D-dimer in acute aortic dissection

Thomas Weber, Sonja Högler, Johann Auer, Robert Berent, Elisabeth Lassnig, Erich Kvas, Bernd Eber
Chest 2003, 123 (5): 1375-8

STUDY OBJECTIVE: Laboratory testing plays a minor role in the assessment of aortic dissection. Its main value is in the exclusion of other diseases. Following an incidental observation, we systematically investigated the relationship between elevated d-dimer levels and acute aortic dissection.

DESIGN: We prospectively tested d-dimer levels in patients with suspected acute aortic dissection (10 patients). In addition, we investigated 14 patients who had received a confirmed diagnosis of thoracic aortic dissection during the previous 5 years, in whom d-dimer testing had been performed for differential diagnosis. Thirty-five patients with acute chest pain of other origin served as a control group.

SETTING: Tertiary referral hospital.

PATIENTS: Twelve patients had type A dissection (Stanford classification), and 12 patients had type B.

MEASUREMENTS AND RESULTS: A d-dimer analysis was performed (Tina-quant assay; Roche Diagnostics; Mannheim, Germany) [normal limit of the assay, 0.5 micro g/mL]. The result of the d-dimer test was positive (ie, > 0.5 micro g/mL) in all patients (sensitivity of the test, 100%) with a mean value of 9.4 micro g/mL and a range of 0.63 to 54.7 micro g/mL. The degree of the elevation was correlated to the delay from the onset of symptoms to laboratory testing (mean, 12.6 h; range, 1 to 120 h) and showed a trend to the extent of the dissection, but not to the outcome (14 patients could be discharged; 10 patients died).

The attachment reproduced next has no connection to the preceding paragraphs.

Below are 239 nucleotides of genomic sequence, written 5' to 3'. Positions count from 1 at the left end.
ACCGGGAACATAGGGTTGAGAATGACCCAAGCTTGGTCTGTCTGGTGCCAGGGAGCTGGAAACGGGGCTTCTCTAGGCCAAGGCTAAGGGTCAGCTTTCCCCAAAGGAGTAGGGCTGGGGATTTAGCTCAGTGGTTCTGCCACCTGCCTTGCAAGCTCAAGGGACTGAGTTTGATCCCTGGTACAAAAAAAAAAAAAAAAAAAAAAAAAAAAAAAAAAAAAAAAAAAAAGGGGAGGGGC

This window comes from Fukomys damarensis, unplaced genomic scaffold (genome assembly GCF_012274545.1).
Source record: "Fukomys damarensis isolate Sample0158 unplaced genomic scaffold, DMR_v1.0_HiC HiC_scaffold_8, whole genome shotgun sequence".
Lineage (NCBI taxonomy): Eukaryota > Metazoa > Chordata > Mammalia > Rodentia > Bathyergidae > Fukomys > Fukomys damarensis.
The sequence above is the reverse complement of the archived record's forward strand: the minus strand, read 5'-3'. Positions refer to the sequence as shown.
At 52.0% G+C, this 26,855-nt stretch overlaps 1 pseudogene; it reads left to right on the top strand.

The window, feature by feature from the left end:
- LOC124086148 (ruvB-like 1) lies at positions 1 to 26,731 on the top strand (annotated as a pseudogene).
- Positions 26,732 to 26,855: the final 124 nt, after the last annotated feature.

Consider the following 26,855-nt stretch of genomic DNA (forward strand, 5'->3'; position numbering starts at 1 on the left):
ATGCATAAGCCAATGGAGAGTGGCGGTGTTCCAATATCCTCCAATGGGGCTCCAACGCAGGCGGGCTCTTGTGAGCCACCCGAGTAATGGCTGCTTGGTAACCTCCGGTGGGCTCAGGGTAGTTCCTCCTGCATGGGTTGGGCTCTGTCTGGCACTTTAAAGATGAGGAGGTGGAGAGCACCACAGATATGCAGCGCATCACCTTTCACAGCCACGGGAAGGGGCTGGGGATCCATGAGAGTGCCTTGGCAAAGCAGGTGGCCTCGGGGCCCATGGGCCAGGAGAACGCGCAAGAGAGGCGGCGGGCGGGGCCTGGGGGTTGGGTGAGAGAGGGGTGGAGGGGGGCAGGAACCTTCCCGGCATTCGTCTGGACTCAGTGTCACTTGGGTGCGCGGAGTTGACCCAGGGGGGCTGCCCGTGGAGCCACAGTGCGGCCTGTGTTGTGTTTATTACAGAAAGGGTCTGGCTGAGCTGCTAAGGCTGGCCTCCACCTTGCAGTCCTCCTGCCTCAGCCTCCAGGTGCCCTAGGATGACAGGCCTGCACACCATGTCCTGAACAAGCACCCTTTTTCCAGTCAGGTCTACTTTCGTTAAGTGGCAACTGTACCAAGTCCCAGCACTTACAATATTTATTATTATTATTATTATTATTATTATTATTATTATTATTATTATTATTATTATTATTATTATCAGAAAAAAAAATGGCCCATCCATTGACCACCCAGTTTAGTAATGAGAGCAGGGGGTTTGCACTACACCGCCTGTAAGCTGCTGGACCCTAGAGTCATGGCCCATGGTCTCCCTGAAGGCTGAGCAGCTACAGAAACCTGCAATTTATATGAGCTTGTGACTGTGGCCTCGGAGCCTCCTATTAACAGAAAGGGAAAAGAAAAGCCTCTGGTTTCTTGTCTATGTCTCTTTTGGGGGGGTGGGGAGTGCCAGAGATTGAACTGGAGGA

CONCLUSIONS: Based on our observation, we suggest that testing for d-dimer should be part of the initial assessment of patients with chest pain, especially if aortic dissection is suspected. A negative test result makes the presence of the disease unlikely.


You are not logged in. Sign Up or Log In to join the discussion.

Related Papers

Available on the App Store

Available on the Play Store
Remove bar
Read by QxMD icon Read

Search Tips

Use Boolean operators: AND/OR

diabetic AND foot
diabetes OR diabetic

Exclude a word using the 'minus' sign

Virchow -triad

Use Parentheses

water AND (cup OR glass)

Add an asterisk (*) at end of a word to include word stems

Neuro* will search for Neurology, Neuroscientist, Neurological, and so on

Use quotes to search for an exact phrase

"primary prevention of cancer"
(heart or cardiac or cardio*) AND arrest -"American Heart Association"